Nutrient-rich foods can improve eye health, follow these recommendations from our Glen Rock eye care expert, Dr. Shah
A balanced diet is an important foundation to maintain good health, but many Americans don’t know what nutrients are best for their eyes, and that diet can affect your eye health and vision as you age. Dr. Shah of Advanced Family Eyecare encourages Americans to visit their doctor of optometry annually to discuss proper nutrition and to ensure their eyes are functioning properly.
“It’s important for people to be proactive with their health—make good lifestyle choices now to help avoid problems later,” said Dr. Shah. “Stick to the building blocks for overall well-being: enjoy a nutrient-rich diet, stay active, and avoid harmful habits, such as smoking. All this can help people avoid sight-threatening disease and enjoy a lifetime of healthy vision.”
Drumroll—so what are the best foods for eye health? Forty-eight percent of Americans think of carrots as best, according to the American Optometric Association’s 2015 American Eye-Q® survey. Contrary to what many heard throughout childhood, kale, collard greens and spinach are actually the most nutrient-rich foods for the eyes. Our Glen Rock optometrist recommends these eye-healthy “power foods.”
Power foods: Green, leafy vegetables (such as spinach and kale) and eggs
Eye-healthy nutrients: Lutein & Zeaxanthin
Good for the eyes because: Many studies have shown that lutein and zeaxanthin reduce the risk of chronic eye diseases, including cataracts, and age-related macular degeneration (AMD), the leading cause of severe vision loss in adults over age 50. These plant-based pigments also appear to lower the risk of developing type 2 diabetes, a leading cause of blindness. They are also protective antioxidants that work like internal sunglasses, absorbing damaging blue light that Americans are exposed to every day.
Power foods: Fruits and vegetables
Eye-healthy nutrients: Vitamins A, C and polyphenols
Good for the eyes because: The eye’s light-sensitive retina (thin layer of tissue at the back of the eye) requires adequate vitamin A for proper function. Vitamin C supports the health of ocular blood vessels. Scientific evidence suggests vitamin C lowers the risk of developing cataracts, and when taken in combination with other essential nutrients, can slow the progression of AMD and visual acuity loss. Polyphenols are plant-derived substances that reduce inflammation, and are especially high in colorful fruits and vegetables.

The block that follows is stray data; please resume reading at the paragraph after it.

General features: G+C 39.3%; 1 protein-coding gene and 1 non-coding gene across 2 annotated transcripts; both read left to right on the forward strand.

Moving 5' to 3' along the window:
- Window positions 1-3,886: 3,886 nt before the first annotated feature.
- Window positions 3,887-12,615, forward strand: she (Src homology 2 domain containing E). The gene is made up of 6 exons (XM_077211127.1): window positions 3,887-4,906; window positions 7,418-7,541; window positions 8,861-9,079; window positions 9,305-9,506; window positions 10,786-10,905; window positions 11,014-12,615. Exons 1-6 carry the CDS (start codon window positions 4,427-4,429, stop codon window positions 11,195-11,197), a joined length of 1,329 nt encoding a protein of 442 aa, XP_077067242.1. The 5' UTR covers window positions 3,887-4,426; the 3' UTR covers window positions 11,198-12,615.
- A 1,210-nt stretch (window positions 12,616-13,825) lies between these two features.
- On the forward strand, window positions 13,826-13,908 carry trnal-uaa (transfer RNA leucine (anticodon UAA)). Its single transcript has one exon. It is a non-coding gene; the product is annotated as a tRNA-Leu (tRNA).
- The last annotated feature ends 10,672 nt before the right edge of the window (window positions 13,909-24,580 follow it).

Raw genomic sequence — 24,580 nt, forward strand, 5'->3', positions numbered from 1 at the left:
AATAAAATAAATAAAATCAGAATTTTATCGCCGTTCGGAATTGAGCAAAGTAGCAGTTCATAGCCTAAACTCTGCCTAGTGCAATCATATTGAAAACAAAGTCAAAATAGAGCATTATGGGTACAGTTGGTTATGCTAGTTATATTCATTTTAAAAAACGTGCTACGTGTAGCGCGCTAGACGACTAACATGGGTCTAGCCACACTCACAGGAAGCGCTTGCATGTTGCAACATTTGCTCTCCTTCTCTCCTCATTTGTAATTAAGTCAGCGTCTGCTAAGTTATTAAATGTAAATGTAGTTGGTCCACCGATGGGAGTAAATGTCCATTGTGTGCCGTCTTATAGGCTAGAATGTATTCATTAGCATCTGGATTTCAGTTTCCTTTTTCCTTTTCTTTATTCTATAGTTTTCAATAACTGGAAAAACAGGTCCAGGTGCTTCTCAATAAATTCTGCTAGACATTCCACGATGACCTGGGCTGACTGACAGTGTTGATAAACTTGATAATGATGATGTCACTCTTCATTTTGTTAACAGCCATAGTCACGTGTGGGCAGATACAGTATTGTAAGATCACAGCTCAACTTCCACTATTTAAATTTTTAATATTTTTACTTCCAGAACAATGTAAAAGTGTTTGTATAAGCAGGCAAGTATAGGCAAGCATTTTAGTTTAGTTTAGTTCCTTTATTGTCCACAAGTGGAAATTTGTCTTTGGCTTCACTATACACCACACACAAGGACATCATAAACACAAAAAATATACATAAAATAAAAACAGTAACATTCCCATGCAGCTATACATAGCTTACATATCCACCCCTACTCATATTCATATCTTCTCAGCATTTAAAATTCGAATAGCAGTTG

Power foods: Nuts, fortified cereals and sweet potatoes
Eye-healthy nutrients: Vitamin E
Good for the eyes because: Vitamin E promotes the health of cell membranes and DNA repair and plays a significant role in the immune system. It has also been shown to slow the progression of AMD and visual acuity loss when combined with other essential nutrients.
Power foods: Salmon, tuna, and other cold-water fish
Eye-healthy nutrients: Omega-3 fatty acids
Good for the eyes because: Omega-3 fatty acids may reduce inflammation, enhance tear production and support the eye’s oily outer layer by increasing oil that flows from the meibomian glands. Research has also shown omega-3 fatty acids can play a role in preventing or easing the discomfort of dry eye.
The body doesn’t make the nutrients listed above on its own, so they must be replenished daily. In addition to a healthy diet, an eye doctor can recommend specific vitamins or other supplements for balanced nutrition based on each patient’s individual dietary intake, risk factors and laboratory analysis.
Visiting a doctor of optometry annually for a comprehensive eye exam is one of the best investments in overall health and is an important, preventive way to preserve vision and maintain healthy eyes. To make an appointment with Dr. Shah and to learn more about eye health and nutrition, call 201-464-3855.
About the survey:
The 10th annual American Eye-Q® survey was created and commissioned in conjunction with Penn, Schoen & Berland Associates (PSB). From February 19-March 4, 2015, PSB conducted 1,000 online interviews among Americans 18 years and older who embodied a nationally representative sample of the U.S. general population. (Margin of error is plus or minus 3.10 percentage points at a 95 percent confidence level.)
About the American Optometric Association (AOA):
The American Optometric Association, a federation of state, student and armed forces optometric associations, was founded in 1898. Today, the AOA is proud to represent the profession of optometry, America’s family eye doctors, who take a leading role in an individual’s overall eye and vision care, health and well-being. Doctors of optometry (ODs) are the independent primary health care professionals for the eye and have extensive, ongoing training to examine, diagnose, treat and manage disorders, diseases and injuries that affect the eye and visual system, providing two-thirds of primary eye care in the U.S. For information on a variety of eye health and vision topics, and to find an optometrist near you, visit